In spite of previous studies that showed these large beautiful mammals can go on without food for long periods of time because they conserve their energy through “walking hibernation”, which decreases their physical activity, the new study concludes that this phenomenon does not really exist.
This basically means that polar bears are starving to death in the warmer season. As the temperatures increase due to climate change, the ice caps are constantly melting, which makes it more difficult for bears to hunt seals for food.
The most prolific period for them to hunt was from April to July, but this has changed considerably once the weather got warmer. Their inability to store energy makes it even harder for them to survive.
“We found that polar bears appear unable to meaningfully prolong their reliance on stored energy, confirming their vulnerability to lost hunting opportunities on the sea ice — even as they surprised us by also exhibiting an unusual ability to minimize heat loss while swimming in Arctic waters,” said lead author of the study John Whiteman, who is a doctoral student at the University of Wyoming.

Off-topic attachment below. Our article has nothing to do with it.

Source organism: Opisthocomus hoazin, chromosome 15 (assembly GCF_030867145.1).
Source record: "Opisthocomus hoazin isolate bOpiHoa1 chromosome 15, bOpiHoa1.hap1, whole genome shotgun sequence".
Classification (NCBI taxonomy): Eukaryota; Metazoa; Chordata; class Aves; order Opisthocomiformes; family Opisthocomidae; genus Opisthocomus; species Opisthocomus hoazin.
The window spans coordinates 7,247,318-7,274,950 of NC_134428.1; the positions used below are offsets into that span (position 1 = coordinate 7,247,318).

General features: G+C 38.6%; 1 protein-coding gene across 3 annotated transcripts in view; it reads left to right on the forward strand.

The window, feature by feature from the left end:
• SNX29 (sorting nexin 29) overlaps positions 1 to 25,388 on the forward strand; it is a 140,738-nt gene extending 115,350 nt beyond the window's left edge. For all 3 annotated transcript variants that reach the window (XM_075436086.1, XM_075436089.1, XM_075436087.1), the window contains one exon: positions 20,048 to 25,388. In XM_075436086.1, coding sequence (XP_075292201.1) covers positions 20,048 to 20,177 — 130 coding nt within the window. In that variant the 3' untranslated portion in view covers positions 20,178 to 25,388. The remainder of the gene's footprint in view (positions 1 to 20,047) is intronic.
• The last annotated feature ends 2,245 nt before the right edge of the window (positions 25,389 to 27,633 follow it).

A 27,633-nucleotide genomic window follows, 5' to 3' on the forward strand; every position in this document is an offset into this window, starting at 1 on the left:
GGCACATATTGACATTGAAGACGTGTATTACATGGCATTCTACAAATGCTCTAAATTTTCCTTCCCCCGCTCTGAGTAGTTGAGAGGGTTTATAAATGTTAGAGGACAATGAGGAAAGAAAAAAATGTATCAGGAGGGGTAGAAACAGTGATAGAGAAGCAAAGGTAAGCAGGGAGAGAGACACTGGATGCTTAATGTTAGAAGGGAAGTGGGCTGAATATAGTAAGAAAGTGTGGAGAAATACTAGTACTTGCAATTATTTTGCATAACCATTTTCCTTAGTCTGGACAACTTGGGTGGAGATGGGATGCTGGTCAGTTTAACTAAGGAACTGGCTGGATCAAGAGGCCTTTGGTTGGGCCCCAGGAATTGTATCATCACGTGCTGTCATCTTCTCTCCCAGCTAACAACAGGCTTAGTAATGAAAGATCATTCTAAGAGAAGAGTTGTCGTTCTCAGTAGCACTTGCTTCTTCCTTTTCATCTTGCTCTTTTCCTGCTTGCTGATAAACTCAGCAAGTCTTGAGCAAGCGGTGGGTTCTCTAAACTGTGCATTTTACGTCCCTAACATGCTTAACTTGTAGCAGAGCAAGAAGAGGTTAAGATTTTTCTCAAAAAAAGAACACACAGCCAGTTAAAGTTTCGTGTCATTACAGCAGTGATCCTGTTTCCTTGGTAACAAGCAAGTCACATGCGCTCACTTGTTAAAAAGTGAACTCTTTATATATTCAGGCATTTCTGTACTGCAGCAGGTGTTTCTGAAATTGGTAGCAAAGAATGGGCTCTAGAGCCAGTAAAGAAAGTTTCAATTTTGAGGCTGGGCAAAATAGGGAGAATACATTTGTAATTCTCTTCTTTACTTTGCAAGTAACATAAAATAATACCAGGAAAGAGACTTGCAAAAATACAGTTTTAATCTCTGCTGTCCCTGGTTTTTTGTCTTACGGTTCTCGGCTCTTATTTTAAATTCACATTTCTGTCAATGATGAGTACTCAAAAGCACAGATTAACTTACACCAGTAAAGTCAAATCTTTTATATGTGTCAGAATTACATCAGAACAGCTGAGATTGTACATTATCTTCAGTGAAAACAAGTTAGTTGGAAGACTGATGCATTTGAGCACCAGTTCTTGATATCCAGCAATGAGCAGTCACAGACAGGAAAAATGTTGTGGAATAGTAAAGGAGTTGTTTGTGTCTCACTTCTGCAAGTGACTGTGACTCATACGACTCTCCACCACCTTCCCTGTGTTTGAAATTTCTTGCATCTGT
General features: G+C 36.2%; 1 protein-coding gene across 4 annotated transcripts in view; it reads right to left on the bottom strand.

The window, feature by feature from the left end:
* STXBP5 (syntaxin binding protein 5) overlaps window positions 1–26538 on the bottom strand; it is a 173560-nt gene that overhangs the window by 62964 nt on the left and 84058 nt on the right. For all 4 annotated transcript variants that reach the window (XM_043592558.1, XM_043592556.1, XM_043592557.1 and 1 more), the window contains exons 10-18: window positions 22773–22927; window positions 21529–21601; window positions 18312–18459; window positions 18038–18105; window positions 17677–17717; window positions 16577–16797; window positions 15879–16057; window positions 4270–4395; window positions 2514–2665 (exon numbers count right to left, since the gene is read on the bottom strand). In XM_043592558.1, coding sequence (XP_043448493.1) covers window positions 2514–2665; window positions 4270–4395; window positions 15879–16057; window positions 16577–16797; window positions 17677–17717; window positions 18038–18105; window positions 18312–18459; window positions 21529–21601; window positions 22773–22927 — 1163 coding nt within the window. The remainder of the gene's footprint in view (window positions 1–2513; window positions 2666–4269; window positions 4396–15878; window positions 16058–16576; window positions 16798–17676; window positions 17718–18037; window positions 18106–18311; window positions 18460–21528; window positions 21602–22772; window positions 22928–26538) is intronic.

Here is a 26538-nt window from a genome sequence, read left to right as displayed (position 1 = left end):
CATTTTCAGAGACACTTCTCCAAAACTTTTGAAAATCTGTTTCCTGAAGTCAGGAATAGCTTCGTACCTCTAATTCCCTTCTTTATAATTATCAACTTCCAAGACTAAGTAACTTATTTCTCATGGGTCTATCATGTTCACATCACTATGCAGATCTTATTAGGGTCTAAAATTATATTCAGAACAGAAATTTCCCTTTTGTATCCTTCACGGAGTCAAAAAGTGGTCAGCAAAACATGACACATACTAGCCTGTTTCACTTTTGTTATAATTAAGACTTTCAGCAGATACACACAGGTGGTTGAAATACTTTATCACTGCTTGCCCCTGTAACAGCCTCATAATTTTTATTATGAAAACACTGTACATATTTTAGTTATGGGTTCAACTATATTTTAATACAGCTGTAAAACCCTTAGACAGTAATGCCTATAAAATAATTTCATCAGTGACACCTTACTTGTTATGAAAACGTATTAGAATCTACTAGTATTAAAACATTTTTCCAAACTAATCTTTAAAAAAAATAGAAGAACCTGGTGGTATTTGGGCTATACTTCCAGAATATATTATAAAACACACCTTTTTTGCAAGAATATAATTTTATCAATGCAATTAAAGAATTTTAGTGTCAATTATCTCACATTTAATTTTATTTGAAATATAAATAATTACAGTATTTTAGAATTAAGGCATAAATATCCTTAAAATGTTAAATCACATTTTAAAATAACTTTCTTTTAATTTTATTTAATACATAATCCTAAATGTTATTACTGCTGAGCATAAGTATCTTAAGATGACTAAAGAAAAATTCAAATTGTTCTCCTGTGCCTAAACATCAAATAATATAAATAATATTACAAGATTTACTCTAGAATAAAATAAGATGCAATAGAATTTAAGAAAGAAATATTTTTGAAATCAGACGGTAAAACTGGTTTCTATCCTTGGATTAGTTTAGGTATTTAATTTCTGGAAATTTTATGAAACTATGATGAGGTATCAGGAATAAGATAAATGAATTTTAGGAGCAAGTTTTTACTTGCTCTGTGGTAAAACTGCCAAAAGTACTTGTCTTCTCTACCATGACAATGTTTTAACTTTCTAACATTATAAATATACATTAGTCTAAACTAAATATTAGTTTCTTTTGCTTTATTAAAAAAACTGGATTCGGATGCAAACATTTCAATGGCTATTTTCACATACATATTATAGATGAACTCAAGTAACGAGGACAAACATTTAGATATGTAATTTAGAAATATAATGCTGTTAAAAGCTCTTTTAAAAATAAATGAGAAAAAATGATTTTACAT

The team of researchers took into account more than 24 bears, in which they implanted temperature loggers. They monitored these animals from 2008 to 2010 in the Beaufort Sea.
The scientists came to the conclusion that their body significantly deteriorated when they had nothing to eat, which means that the polar bears are not able to conserve their energy.
The most worrying aspect is that this will probably lead to most bears’ death once they are unable to hunt at all because of increased temperatures that give seals the opportunity to hide from them better.
Hunting takes a lot of their energy as well and, if it is not successful, it is very likely that exhaustion will contribute to the physical degradation of their bodies.
Due to the very small number of polar bears living worldwide, they have been placed on the list of threatened species since 2008.
The results of the study were published in the journal Science on the 16th of July.
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